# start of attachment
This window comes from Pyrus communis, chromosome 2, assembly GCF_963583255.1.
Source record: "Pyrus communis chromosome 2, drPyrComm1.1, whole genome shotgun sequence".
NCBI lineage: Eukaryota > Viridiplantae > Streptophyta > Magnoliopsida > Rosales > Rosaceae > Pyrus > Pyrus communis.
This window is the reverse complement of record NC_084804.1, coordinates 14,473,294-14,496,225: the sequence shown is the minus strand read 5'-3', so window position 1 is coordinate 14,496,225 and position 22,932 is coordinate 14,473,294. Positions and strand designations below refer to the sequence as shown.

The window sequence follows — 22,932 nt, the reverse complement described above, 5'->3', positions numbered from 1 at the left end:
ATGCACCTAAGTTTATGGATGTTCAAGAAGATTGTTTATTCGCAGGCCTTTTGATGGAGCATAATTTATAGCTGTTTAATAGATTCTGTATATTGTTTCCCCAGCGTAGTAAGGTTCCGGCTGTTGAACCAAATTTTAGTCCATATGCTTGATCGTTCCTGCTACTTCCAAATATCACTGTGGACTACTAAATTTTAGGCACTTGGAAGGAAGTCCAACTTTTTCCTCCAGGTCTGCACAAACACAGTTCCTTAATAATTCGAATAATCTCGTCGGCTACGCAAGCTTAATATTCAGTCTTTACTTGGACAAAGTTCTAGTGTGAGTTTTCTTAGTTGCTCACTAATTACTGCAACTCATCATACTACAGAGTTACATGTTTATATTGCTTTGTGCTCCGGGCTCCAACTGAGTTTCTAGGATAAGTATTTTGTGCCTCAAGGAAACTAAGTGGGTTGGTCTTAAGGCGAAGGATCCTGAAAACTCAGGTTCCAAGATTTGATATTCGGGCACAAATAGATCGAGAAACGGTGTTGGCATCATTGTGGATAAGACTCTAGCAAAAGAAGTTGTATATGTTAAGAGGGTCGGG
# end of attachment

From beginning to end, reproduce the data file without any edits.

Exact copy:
This window comes from Pyrus communis, chromosome 2, assembly GCF_963583255.1.
Source record: "Pyrus communis chromosome 2, drPyrComm1.1, whole genome shotgun sequence".
NCBI lineage: Eukaryota > Viridiplantae > Streptophyta > Magnoliopsida > Rosales > Rosaceae > Pyrus > Pyrus communis.
This window is the reverse complement of record NC_084804.1, coordinates 14,473,294-14,496,225: the sequence shown is the minus strand read 5'-3', so window position 1 is coordinate 14,496,225 and position 22,932 is coordinate 14,473,294. Positions and strand designations below refer to the sequence as shown.

The window sequence follows — 22,932 nt, the reverse complement described above, 5'->3', positions numbered from 1 at the left end:
ATGCACCTAAGTTTATGGATGTTCAAGAAGATTGTTTATTCGCAGGCCTTTTGATGGAGCATAATTTATAGCTGTTTAATAGATTCTGTATATTGTTTCCCCAGCGTAGTAAGGTTCCGGCTGTTGAACCAAATTTTAGTCCATATGCTTGATCGTTCCTGCTACTTCCAAATATCACTGTGGACTACTAAATTTTAGGCACTTGGAAGGAAGTCCAACTTTTTCCTCCAGGTCTGCACAAACACAGTTCCTTAATAATTCGAATAATCTCGTCGGCTACGCAAGCTTAATATTCAGTCTTTACTTGGACAAAGTTCTAGTGTGAGTTTTCTTAGTTGCTCACTAATTACTGCAACTCATCATACTACAGAGTTACATGTTTATATTGCTTTGTGCTCCGGGCTCCAACTGAGTTTCTAGGATAAGTATTTTGTGCCTCAAGGAAACTAAGTGGGTTGGTCTTAAGGCGAAGGATCCTGAAAACTCAGGTTCCAAGATTTGATATTCGGGCACAAATAGATCGAGAAACGGTGTTGGCATCATTGTGGATAAGACTCTAGCAAAAGAAGTTGTATATGTTAAGAGGGTCGGG